Download the WP All Import plugin to import your XML feed file into WordPress. It works really well, and enables you to map all of the fields in your feed to WordPress.
Once you’ve successfully imported your old Weebly XML feed into WordPress, you’re ready to proceed to the next step.
Step #2 – Convert Pages
Weebly only provides a feed for blog posts, but not pages. To get the HTML files for all the pages on your Weebly site, you should export the entire site. In Settings > General, enter your email address and click the Email Archive button.
Once you have the exported site backup on your computer, you can use the HTML Import 2 plugin to bring in all the pages. It has not been updated in quite a while, but still works and is worth using if you have a bunch of pages to move.
In addition to importing HTML pages, the above mentioned plugin also imports any linked media files in both pages and posts. This means that it should effectively upload all the media items that you exported from your old Weebly site.
When using plugins to help you automate certain tasks, it’s always a good idea to check and make sure everything went smoothly. Sometimes things do not work as expected, and you should always double-check posts and pages on your site.
Step #3 – Check Media Items
The 3rd step in this automated migration process is to check that all your media items were imported correctly. The HTML Import Plugin mentioned earlier does a good job importing linked media files into your pages and posts, so everything should be groovy.
It’s a good idea to go over your pages and posts to make sure all the media items are in their proper place. If you notice any missing items, you can manually save and upload them to your WordPress media library. Sometimes the URLs to the media items get messed up, and you’ll see a missing image icon instead of the actual photo.
The plugin will most likely have done a good job at getting everything moved over to WordPress, but again, it’s wise to double check everything.
If you don’t feel comfortable using the manual and automated migration methods mentioned above, you can always use an online tool or pay someone else to perform a full service migration for you.
There are a number of online services that offer such migrations, including CMS2CMS (they actually move content between most major content management systems).
Step #1 – Run the Demo Migration
CMS2CMS offers a few different packages, and you can even try out a demo migration before you move your entire site. They claim to only offer limited support for Weebly, but it may work for you. It depends on the complexity of your site. You may have to fix some items after the migration, but run the demo and see how it works.
To run the demo, follow these steps:
After you register an account or log in using facebook or google, you’ll be able to specify your website details and then run a demo migration.
In the demo, you’ll be able to enter the source (Weebly) and destination (WordPress) URLs. In addition, you’ll be given a number of extra options, including:
- Migrate media items (images, PDFs, etc.)
- Optimize new URLs for SEO
- Delete target data (erases all current content on WordPress site if you have any).
- Suggested design options
- Redirect URLs (you can do this later with a plugin)
Once you’ve selected all the options you want, select Start Migration. The demo migration will only move 10 pages of content and any related media items (images, PDFs, etc.). You can see how the migration worked, then run the complete migration if you’re happy with the results.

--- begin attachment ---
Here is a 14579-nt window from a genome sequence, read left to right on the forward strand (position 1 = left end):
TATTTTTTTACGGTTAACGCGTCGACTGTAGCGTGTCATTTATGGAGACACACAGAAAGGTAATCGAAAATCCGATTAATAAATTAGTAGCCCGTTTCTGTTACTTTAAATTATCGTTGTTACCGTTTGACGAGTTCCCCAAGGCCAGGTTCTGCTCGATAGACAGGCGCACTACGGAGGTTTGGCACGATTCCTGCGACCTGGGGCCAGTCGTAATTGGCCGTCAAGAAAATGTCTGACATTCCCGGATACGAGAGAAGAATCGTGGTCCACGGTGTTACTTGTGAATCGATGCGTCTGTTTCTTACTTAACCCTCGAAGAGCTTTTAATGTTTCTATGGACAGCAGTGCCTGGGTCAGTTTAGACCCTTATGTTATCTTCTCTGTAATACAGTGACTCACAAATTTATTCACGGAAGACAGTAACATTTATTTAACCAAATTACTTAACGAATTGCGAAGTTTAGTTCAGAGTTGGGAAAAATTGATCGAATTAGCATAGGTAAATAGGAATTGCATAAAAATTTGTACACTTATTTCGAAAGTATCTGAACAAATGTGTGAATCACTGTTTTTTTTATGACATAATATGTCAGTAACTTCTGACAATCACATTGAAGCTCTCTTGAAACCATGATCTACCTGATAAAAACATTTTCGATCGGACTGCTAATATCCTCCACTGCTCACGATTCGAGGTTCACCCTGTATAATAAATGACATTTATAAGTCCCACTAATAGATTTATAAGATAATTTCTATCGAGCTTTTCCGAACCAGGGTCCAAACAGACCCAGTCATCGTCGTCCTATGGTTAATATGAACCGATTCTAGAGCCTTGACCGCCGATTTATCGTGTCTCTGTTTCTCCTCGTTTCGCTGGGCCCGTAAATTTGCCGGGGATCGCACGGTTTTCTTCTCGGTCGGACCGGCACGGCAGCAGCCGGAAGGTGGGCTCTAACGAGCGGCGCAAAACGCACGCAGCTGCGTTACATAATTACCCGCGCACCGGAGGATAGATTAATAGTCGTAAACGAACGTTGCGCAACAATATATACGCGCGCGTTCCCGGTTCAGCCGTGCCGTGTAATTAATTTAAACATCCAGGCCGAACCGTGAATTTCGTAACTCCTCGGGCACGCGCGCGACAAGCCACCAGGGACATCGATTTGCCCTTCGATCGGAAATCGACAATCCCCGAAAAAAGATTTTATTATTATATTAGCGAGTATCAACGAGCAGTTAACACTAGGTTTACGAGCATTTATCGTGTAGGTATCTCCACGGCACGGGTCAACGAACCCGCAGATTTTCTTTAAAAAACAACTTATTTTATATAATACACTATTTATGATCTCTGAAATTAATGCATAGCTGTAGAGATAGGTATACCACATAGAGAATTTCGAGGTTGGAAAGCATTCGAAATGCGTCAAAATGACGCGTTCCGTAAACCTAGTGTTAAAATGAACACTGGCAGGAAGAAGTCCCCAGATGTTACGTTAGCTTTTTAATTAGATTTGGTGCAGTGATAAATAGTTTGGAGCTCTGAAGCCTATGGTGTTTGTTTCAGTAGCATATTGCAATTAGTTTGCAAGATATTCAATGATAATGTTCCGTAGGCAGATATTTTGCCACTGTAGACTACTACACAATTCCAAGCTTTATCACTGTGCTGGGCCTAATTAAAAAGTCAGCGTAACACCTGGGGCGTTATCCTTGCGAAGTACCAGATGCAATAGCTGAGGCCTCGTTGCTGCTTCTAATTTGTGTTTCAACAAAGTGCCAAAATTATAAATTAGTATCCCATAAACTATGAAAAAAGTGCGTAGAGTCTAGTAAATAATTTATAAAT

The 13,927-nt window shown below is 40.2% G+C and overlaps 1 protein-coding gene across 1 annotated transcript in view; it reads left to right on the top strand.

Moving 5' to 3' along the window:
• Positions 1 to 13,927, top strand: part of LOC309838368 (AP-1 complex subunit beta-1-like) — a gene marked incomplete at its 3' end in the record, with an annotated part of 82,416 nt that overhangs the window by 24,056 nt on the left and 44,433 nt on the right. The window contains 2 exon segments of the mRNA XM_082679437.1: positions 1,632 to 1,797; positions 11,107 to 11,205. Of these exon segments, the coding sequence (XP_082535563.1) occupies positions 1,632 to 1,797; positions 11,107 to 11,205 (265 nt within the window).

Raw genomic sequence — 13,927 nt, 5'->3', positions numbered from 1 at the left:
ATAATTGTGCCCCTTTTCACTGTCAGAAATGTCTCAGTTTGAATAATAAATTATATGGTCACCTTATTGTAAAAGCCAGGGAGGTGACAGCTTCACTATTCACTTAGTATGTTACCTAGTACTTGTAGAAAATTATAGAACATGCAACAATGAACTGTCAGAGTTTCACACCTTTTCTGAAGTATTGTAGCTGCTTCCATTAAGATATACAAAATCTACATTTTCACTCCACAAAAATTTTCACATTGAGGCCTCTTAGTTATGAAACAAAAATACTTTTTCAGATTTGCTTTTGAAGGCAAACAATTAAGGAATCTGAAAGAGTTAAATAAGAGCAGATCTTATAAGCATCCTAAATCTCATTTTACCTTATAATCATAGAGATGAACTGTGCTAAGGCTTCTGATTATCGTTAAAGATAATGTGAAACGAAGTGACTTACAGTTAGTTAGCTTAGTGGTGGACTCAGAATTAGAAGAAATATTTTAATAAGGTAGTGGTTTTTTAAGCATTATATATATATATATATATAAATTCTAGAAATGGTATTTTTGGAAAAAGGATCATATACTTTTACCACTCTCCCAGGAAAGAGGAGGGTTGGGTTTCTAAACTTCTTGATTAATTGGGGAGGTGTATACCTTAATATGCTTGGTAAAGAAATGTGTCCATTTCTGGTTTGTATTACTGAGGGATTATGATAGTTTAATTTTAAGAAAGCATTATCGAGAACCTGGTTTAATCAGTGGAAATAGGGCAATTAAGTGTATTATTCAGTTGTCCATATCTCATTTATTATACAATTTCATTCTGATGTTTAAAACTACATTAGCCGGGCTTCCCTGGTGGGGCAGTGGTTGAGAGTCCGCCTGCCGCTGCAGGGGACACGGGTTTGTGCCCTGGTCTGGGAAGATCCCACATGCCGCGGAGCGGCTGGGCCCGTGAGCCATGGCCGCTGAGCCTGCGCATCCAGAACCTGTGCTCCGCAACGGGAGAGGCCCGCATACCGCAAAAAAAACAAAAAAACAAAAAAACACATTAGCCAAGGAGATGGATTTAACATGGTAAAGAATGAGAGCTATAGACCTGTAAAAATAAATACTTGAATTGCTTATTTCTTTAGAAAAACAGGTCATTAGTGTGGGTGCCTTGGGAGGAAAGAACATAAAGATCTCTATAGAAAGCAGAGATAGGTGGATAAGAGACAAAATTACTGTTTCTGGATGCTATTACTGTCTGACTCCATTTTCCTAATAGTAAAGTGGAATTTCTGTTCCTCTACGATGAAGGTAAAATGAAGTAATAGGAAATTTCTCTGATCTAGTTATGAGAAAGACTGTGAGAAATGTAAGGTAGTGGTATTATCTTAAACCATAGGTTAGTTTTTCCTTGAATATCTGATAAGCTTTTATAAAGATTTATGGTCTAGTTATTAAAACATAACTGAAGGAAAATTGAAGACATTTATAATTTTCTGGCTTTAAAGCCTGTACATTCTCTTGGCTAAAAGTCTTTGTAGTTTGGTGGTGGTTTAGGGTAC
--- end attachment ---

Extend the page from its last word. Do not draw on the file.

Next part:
Step #2 – Perform Full Migration
If you’re satisfied with the demo migration, you can migrate your site in its entirety. CMS2CMS’s do-it-yourself migration doesn’t come with technical support, but you can choose to purchase any of 3 migration insurance options – restart within 7 days for $5, 14 days for $7 or 30 days for $9.
It’s a very good idea to purchase migration insurance, in the event that something goes awry. There is always a possibility that you’ll run into a problem, and it’s smart to make sure you can redo the migration.
Full Service Migration Option
If you’re not comfortable performing the migration yourself, you can hire CMS2CMS to run the migration for you. Their premium full service packages start at $299, and they have various offers to complete migrations of very large Weebly sites to WordPress.
Once you’ve completed the move from Weebly to WordPress, you’ll need to make sure your new site is totally ready.
Many people choose Weebly for its simple drag-and-drop interface, which can be used to build a site without ever touching a single line of code. When you move to WordPress, you will have to prepare for something new.
There are various drag-and-drop website builder themes and plugins available for WordPress, including: Divi theme, Page Builder by SiteOrigin, Beaver Builder and Visual Composer. Using these new tools will certainly be different than what you were used to on Weebly, but it’s worth learning them if you want to customize your new site and don’t know how to code.
Generally speaking, drag-and-drop website builder themes and plugins add a lot of unnecessary code to your site (often referred to as bloat), which can negatively affect its performance. You may be better off choosing a pre-built free or premium theme for your site, and skipping the drag-and-drop page builder tools altogether.
When selecting a theme, take note of its popularity and read some reviews about it. The best way to see what your site will look like is to upload some of your content, install a few themes and switch between them. See which one fits your site best, and go with that. Don’t worry, you can always change your theme later… and you probably will at some point.